I am taking a trip and leaving the kids behind. I am off to a tropical island without Jon. That’s right, I’m escaping it all with a good friend I have known for more than thirty years. We are both moms of toddlers who are over 40 and overly tired. I plan to read a book, drink cocktails, have a few nice meals, and miss my family like crazy.
In preparation, I spent the morning digging through my summer gear and lining up my small army of Miracle Suits. I’m not pregnant and I’m not within a year of giving birth, but damn that tummy control is like an addiction.
On the very bottom of the haphazard pile, I found a hat.
In the spring of 2006, Gail had exhausted most treatments available but her cancer continued to grow. As a last attempt to slow the disease, she opted for an especially difficult course of chemo that caused her to lose a ton of weight and her hair – again.
A very kind family friend knew Gail was struggling so he arranged and funded a trip to Florida. She needed a break more than I could ever imagine on my very, very worst of stressful days.
Right before the trip, Gail celebrated her 41st birthday. I gave her an easy-to-pack straw hat that was quite nice, meaning expensive. Something she would have never bought for herself to wear on a trip she would have never planned for herself. Even though she deserved it. She deserved every expensive hat ever made, even the ridiculous kind that are more art than hat, and a trip around the world twenty times.
Gail died four months later. Gwyn and I carefully and tearfully went through her closet and decided to donate almost everything. Not the hat.
Unlike Gail, I don’t have a problem treating myself to expensive things every once in a while (Jon is somewhere nodding vigorously) but the trip I’m about to take is a real departure for me. Literally. From a thousand miles away it will be impossible to hear Edy yell a desperate snack request from the basement, or Lu stress about something right before bed, or Bea, my sweet Bea, scream with displeasure because I won’t let her eat (another) eraser.
Most of us aren’t facing a now or never situation like Gail, thank God. (Seriously, thank God now.) Comfort breeds complacency and soon years fly by. I’ve been meaning to get away alone. It’s been on my list. But activities and school and holidays and needy babies complicate scheduling and it just doesn’t happen. Until you make it a priority, which I decided to do a few months ago on a particularly frustrating day. It occurred to me, crystal clear, that I could benefit from an interruption to the monotony and a brief change of scenery.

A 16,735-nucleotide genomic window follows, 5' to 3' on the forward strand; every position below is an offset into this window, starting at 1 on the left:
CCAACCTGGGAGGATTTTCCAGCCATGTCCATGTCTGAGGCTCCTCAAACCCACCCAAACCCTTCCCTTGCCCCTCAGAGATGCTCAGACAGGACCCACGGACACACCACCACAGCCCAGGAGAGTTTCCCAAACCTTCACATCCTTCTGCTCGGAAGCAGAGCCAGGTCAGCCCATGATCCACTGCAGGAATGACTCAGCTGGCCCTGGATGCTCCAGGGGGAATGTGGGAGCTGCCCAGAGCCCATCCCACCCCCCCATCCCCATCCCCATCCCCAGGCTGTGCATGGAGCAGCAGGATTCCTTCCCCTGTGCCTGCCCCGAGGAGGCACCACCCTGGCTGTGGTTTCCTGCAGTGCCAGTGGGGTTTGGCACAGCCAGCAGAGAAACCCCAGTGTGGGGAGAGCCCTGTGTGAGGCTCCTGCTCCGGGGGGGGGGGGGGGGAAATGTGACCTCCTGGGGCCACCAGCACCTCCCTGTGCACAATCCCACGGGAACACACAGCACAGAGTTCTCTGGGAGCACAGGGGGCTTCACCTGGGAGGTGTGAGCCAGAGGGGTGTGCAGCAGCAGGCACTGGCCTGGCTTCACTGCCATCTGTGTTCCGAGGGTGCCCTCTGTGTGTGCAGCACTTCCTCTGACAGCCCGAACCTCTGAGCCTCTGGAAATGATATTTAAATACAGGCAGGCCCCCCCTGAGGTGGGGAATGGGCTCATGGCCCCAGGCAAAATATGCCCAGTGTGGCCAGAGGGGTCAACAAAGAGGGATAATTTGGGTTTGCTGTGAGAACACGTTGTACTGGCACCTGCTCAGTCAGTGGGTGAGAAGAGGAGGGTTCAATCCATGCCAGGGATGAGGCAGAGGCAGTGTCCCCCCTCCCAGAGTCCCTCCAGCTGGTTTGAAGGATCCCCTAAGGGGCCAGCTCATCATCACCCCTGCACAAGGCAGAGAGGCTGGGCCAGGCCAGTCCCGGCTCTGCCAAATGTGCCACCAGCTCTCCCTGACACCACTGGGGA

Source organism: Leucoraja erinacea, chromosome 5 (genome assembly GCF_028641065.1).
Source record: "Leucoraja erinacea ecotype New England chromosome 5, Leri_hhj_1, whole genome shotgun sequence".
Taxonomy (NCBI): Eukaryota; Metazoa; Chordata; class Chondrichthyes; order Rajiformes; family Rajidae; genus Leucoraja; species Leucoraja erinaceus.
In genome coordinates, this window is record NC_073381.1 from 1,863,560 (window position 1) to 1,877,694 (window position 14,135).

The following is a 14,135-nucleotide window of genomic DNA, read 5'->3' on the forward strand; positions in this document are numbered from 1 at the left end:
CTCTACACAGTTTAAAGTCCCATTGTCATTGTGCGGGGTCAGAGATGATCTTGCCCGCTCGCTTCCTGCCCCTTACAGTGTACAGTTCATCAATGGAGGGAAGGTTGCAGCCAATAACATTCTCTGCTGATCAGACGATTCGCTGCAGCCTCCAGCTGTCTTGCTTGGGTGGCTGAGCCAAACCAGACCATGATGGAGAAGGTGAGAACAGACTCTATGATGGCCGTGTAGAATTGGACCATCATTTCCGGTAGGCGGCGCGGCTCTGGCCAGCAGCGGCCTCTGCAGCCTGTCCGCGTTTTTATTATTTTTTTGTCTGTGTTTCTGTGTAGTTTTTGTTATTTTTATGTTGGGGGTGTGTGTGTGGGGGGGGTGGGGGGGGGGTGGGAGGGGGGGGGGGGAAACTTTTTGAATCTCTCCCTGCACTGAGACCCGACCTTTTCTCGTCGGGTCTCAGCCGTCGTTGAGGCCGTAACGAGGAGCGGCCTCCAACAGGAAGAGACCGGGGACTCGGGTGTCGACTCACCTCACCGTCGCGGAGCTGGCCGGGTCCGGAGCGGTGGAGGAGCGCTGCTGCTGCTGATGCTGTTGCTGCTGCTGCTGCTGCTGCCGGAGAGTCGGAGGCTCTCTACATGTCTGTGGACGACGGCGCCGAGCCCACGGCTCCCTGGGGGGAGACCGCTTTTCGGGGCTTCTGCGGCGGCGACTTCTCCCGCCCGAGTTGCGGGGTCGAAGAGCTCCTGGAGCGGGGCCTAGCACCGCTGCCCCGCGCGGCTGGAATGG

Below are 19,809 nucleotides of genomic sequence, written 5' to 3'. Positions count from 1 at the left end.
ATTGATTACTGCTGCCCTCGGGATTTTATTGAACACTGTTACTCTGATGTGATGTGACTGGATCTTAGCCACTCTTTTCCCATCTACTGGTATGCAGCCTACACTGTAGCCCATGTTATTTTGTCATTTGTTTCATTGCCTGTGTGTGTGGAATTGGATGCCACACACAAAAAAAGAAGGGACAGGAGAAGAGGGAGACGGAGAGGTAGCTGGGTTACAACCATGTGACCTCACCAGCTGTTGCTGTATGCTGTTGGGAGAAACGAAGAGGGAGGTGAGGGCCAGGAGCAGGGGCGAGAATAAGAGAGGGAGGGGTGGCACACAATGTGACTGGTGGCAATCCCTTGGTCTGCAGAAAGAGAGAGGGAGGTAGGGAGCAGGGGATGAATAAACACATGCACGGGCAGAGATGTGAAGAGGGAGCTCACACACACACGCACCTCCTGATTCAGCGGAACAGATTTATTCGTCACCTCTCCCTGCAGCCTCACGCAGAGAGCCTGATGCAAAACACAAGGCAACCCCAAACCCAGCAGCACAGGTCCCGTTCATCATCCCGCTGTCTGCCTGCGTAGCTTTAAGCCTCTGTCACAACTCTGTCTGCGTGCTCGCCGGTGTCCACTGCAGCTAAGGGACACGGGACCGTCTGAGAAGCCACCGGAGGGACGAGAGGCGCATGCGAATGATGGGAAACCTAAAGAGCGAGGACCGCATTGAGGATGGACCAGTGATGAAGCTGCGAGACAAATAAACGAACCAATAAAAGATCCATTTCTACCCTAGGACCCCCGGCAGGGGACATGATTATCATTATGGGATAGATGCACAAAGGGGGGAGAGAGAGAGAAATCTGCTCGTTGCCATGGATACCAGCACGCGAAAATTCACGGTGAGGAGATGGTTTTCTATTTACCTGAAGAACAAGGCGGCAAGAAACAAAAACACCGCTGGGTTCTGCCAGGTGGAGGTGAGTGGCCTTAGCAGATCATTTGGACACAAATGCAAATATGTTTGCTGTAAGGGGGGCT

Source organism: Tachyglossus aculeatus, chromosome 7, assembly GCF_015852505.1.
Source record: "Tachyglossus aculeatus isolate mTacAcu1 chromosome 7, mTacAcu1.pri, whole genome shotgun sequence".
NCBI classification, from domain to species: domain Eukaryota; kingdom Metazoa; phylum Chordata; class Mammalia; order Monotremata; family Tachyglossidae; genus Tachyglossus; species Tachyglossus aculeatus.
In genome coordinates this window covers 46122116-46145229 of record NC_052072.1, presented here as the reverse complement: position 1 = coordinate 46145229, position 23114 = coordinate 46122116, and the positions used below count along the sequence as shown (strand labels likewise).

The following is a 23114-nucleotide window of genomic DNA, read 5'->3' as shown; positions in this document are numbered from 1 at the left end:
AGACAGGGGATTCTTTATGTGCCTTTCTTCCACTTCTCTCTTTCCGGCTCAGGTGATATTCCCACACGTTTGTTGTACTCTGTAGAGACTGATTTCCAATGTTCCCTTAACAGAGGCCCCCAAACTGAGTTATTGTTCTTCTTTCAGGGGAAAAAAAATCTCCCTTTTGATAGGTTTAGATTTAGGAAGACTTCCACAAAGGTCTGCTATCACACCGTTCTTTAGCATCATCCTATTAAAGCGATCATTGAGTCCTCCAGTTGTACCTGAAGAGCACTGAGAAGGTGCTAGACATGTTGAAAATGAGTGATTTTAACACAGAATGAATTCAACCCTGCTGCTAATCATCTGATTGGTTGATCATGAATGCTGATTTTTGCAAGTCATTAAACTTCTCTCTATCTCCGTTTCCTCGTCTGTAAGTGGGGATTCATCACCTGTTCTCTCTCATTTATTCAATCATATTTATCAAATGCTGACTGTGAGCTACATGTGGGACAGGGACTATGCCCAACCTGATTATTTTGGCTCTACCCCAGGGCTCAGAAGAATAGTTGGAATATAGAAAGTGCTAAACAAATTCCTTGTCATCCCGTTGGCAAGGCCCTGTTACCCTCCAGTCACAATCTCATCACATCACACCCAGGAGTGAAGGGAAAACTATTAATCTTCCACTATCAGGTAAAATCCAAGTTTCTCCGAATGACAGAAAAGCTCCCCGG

Then yesterday it was reinforced when I got into a verbal back and forth with a surly TruGreen rep. This was odd because a.) I hate confrontation and b.) I am very respectful to people trying to make a living. When I told him we didn’t want our trees and shrubs sprayed he asked a.) if I had “seen the weather lately” (smart ass!) and b.) when he could talk to my husband. Grrrr. Frozen cocktails, hear me now, I am on my way! Then Lu had a softball game in the spitting rain and Bea didn’t want to be there and Edy played on a mound of red dirt in her new sneakers and Jon was at a work event. Okay, you get it.
So off I go with the easy-to-pack straw hat and my Miracle Suit collection, which I swear mated and multiplied while stored for winter. This is good because quality tummy control is not cheap.
I return on what would have been Gail’s 47th birthday, hopefully refreshed, reinvigorated and once again reminded of how lucky I am to enjoy my life of monotony. Fighting cancer is many things, there are highs and there are lows, but there is never monotony.
What is something seemingly selfish you’ve been meaning to do and should move to the top of your priority list – right now – in honor of Gail’s birthday?